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They all want Monti longer... because they all fear Beppe Grillo's revolution!

In Italy, a consensus is slowly building around a second term for Mario Monti's technocratic government – but could this have less to do with national unity in economically difficult times than with political elites in a last-ditch defence against the threat of Beppe Grillo's populism?

Comedian-turned-civil activist Beppe Grillo. Demotix/Luca Faccio. All rights reserved.Comedian-turned-civil activist Beppe Grillo. Demotix/Luca Faccio. All rights reserved.

Looking at Italian politics, it is clear that the country's destiny is unequivocally tied with that of Mario Monti and of Europe. Monti has repeatedly ruled out the option of re-candidacy in April 2013, when his mandate as Prime Minister will come to an end. But there is an increasing number of political leaders who would like the Government, led by technocrats and "Super Mario", to stay in power for another term. According to many of them, Monti is providing (and will provide) the European Union and international institutions with credibility, especially after the reputational damage of Silvio Berlusconi's scandals and 'bunga bunga' parties.

Mr Monti is certainly a key player on the European stage: he has brought about severe spending cuts which most Italians have accepted and is seeking to restore growth and confidence in the future. Italy has one of the world's highest public debts: even under Monti's administration, it has increased to over 121% of GDP. Stronger cuts are necessary, as increasing taxes is not enough to avoid a long-lasting recession. Nonetheless, the Italian Parliament is home to diverse, vested interests, and if Monti was to show too much political bravado against the parties who support his wide coalition, it may turn into another crisis for Italy and anticipated elections.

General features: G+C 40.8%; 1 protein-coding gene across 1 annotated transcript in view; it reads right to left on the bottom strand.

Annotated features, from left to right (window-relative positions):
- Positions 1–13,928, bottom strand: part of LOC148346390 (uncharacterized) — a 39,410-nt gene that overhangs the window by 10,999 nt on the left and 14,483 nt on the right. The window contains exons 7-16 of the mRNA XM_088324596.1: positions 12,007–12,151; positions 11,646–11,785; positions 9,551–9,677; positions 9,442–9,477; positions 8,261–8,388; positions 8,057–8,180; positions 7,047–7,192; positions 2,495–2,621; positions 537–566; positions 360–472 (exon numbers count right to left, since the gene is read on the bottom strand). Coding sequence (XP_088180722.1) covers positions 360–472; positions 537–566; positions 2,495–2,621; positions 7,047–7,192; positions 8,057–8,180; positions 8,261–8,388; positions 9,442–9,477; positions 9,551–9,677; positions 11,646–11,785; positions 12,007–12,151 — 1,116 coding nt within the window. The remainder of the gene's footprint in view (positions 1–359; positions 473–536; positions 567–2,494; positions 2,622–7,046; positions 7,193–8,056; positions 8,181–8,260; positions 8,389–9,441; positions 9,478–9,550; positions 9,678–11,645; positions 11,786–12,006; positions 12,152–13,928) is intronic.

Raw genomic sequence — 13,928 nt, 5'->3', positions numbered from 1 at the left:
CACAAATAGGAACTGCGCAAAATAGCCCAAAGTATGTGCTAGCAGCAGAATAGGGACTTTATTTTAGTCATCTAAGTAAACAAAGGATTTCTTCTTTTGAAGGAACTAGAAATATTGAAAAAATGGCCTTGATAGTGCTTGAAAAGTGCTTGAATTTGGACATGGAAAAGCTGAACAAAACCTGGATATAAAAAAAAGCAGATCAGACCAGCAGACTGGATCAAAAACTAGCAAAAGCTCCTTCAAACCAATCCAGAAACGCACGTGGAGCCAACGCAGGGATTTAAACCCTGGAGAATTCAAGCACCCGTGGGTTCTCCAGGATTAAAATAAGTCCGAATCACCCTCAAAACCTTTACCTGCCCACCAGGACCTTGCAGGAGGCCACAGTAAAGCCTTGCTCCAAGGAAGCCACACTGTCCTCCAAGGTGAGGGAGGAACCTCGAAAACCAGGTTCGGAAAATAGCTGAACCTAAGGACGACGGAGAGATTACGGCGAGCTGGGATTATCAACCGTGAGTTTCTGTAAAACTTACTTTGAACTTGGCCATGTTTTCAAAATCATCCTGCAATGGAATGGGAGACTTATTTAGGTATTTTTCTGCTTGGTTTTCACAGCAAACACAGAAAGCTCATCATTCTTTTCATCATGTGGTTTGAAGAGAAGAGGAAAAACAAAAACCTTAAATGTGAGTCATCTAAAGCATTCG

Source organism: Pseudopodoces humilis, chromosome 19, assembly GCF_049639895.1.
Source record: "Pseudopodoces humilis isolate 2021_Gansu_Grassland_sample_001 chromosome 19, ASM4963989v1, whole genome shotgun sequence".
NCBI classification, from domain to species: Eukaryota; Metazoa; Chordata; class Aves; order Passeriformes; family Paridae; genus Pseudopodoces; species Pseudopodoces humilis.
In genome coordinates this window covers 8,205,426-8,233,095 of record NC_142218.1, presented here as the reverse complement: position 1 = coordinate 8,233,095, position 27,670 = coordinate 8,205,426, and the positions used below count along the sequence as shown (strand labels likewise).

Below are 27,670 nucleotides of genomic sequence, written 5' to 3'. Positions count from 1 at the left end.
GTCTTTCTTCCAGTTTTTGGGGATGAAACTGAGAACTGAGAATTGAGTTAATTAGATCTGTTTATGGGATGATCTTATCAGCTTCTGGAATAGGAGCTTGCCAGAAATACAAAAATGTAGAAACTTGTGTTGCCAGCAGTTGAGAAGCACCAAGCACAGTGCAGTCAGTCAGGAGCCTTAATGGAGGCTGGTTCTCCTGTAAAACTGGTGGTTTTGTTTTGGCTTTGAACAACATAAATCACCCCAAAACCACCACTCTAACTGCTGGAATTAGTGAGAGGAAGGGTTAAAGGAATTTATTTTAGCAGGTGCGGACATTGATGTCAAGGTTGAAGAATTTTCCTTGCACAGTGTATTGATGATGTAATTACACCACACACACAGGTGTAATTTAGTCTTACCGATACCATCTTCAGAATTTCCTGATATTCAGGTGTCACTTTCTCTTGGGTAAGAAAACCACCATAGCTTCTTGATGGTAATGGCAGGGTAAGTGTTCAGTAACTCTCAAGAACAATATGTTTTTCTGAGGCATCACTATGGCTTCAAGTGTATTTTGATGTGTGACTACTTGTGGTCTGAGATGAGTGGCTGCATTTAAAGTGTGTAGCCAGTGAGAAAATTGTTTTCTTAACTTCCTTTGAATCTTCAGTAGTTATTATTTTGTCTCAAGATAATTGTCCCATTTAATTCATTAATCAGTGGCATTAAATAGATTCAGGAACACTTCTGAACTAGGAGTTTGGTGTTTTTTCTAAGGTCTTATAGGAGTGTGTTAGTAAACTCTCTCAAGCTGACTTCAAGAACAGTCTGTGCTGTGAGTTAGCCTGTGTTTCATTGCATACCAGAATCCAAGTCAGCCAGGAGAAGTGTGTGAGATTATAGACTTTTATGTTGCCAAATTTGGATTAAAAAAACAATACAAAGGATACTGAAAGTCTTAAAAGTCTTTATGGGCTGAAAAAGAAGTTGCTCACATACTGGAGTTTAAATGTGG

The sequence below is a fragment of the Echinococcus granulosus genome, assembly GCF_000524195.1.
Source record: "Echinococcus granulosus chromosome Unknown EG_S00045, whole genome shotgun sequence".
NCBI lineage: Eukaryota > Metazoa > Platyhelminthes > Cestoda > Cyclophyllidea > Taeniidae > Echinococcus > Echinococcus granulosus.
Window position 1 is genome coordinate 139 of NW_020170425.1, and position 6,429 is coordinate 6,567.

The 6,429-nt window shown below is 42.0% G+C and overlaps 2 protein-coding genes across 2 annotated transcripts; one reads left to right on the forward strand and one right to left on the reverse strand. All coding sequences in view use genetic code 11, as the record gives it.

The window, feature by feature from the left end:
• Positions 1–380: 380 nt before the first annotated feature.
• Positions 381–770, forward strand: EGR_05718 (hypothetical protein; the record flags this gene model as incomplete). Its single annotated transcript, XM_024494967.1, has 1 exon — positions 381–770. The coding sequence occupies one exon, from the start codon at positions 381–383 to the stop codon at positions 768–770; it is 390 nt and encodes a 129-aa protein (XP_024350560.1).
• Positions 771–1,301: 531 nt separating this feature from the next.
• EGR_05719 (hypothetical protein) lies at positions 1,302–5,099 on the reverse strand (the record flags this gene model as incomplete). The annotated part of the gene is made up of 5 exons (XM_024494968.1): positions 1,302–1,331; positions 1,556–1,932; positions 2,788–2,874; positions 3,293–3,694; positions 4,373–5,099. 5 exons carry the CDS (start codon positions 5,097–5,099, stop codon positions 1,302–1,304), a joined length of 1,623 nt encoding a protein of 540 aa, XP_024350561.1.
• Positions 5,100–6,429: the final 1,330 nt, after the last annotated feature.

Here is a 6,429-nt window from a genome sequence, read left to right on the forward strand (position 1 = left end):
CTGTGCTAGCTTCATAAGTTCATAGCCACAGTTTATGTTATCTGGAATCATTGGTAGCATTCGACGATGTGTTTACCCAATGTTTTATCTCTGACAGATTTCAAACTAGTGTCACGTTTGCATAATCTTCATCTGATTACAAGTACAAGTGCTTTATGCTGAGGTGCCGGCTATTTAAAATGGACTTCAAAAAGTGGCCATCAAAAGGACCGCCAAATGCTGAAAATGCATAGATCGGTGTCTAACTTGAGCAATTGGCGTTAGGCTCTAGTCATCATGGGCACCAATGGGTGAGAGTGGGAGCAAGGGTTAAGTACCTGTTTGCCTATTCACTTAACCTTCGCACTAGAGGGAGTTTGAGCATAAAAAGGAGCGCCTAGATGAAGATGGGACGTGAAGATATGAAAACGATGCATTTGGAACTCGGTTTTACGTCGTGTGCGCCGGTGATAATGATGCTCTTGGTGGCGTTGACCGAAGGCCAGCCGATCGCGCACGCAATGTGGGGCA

Just a few days ago, the Governor of the province of Lazio (of which the capital, Rome, is the main city) Renata Polverini, resigned after wrongdoings by members of the Regional Assembly, who were caught paying for their private business and tremendously expensive dinners at luxurious restaurants with public funds. This is only the latest scandal in Italian politics, and more and more Italians are adhering to so-called "anti-politics" , defined by populism and Euro-scepticism.

But what do these terms mean in the Italian context? And why have mainstream politics been so prompt to draw these rather arbitrary narratives and ideological barriers?

The populist Movimento 5 Stelle ("Five Star Movement", M5S), led by comedian-turned-civil leader Beppe Grillo, is seen by many Italians as the only political faction with an idea for the future and wise governability. Whereas most Italians listen to and watch traditional TV talk-shows that abound with sterile fights and swearwords, the comedian Grillo is travelling around the country to give speeches and arrange debates with citizens about education, the environment or employment. Most importantly, the activist and blogger is posting insightful videos and debates around key topics for the country and the world, along with comments written by experts in, for example, renewable energy, healthcare and transport. Hundreds of thousands of clicks on Grillo's website demonstrate that those posts generate common interest and controversies that people are keen to discuss. They are at least happy to share their opinions on them in virtual space.

The quality of these publications and the popular feedback they've received tell us a lot about Italian politics in the era of social media, where active citizens want to interact with each other and their leaders. Furthermore, Italians are tired of narratives based around obsolete right/centre/left ideologies, which figure in most position papers and political programmes published by the traditional parties. Indeed, there is a growing resentment towards this leadership across the board, especially after the Parliament has repeatedly refused to publicly discuss a bill proposal, signed by more than 350,000 people, which would reform the electoral system so that Italians could actually elect their favourite candidate as a Member of Parliament. Under the current system, which is likely to be used in the upcoming April 2013 election, Italian voters cannot give their vote to a specific candidate, but only to a blocked list established by the parties themselves. In other words, a handful of senior politicians will once again decide who will get access to political power and who will stay out.